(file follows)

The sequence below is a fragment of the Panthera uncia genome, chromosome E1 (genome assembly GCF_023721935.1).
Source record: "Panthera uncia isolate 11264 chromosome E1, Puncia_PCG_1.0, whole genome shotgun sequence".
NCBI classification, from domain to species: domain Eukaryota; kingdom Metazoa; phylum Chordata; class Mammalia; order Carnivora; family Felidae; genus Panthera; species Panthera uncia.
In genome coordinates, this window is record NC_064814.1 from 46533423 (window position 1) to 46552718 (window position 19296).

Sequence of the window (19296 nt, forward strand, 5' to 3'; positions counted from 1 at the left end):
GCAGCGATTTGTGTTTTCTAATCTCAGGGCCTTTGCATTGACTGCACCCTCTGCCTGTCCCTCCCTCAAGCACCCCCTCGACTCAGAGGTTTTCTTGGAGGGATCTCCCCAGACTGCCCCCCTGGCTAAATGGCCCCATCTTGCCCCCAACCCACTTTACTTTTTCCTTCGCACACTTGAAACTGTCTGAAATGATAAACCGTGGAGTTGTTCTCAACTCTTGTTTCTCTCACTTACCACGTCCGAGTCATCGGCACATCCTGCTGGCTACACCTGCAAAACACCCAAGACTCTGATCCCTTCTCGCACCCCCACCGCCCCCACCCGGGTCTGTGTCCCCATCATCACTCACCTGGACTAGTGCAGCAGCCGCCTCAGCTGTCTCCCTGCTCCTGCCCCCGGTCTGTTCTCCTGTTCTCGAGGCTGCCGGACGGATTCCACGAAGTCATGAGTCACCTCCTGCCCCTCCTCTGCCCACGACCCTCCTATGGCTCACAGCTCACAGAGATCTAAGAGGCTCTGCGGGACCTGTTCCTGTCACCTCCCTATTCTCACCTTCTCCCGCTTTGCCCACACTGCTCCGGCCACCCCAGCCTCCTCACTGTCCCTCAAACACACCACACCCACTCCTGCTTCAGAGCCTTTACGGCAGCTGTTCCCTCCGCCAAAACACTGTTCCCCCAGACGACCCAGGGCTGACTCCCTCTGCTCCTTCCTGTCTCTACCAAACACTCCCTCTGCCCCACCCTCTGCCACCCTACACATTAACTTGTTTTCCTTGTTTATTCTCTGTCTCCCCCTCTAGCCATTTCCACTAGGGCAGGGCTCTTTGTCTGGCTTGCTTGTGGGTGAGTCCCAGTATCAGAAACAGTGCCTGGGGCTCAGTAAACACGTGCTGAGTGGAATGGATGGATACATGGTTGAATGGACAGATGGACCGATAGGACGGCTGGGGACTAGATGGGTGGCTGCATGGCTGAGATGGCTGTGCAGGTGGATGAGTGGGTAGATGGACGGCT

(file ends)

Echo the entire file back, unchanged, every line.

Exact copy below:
The sequence below is a fragment of the Panthera uncia genome, chromosome E1 (genome assembly GCF_023721935.1).
Source record: "Panthera uncia isolate 11264 chromosome E1, Puncia_PCG_1.0, whole genome shotgun sequence".
NCBI classification, from domain to species: domain Eukaryota; kingdom Metazoa; phylum Chordata; class Mammalia; order Carnivora; family Felidae; genus Panthera; species Panthera uncia.
In genome coordinates, this window is record NC_064814.1 from 46533423 (window position 1) to 46552718 (window position 19296).

Sequence of the window (19296 nt, forward strand, 5' to 3'; positions counted from 1 at the left end):
GCAGCGATTTGTGTTTTCTAATCTCAGGGCCTTTGCATTGACTGCACCCTCTGCCTGTCCCTCCCTCAAGCACCCCCTCGACTCAGAGGTTTTCTTGGAGGGATCTCCCCAGACTGCCCCCCTGGCTAAATGGCCCCATCTTGCCCCCAACCCACTTTACTTTTTCCTTCGCACACTTGAAACTGTCTGAAATGATAAACCGTGGAGTTGTTCTCAACTCTTGTTTCTCTCACTTACCACGTCCGAGTCATCGGCACATCCTGCTGGCTACACCTGCAAAACACCCAAGACTCTGATCCCTTCTCGCACCCCCACCGCCCCCACCCGGGTCTGTGTCCCCATCATCACTCACCTGGACTAGTGCAGCAGCCGCCTCAGCTGTCTCCCTGCTCCTGCCCCCGGTCTGTTCTCCTGTTCTCGAGGCTGCCGGACGGATTCCACGAAGTCATGAGTCACCTCCTGCCCCTCCTCTGCCCACGACCCTCCTATGGCTCACAGCTCACAGAGATCTAAGAGGCTCTGCGGGACCTGTTCCTGTCACCTCCCTATTCTCACCTTCTCCCGCTTTGCCCACACTGCTCCGGCCACCCCAGCCTCCTCACTGTCCCTCAAACACACCACACCCACTCCTGCTTCAGAGCCTTTACGGCAGCTGTTCCCTCCGCCAAAACACTGTTCCCCCAGACGACCCAGGGCTGACTCCCTCTGCTCCTTCCTGTCTCTACCAAACACTCCCTCTGCCCCACCCTCTGCCACCCTACACATTAACTTGTTTTCCTTGTTTATTCTCTGTCTCCCCCTCTAGCCATTTCCACTAGGGCAGGGCTCTTTGTCTGGCTTGCTTGTGGGTGAGTCCCAGTATCAGAAACAGTGCCTGGGGCTCAGTAAACACGTGCTGAGTGGAATGGATGGATACATGGTTGAATGGACAGATGGACCGATAGGACGGCTGGGGACTAGATGGGTGGCTGCATGGCTGAGATGGCTGTGCAGGTGGATGAGTGGGTAGATGGACGGCT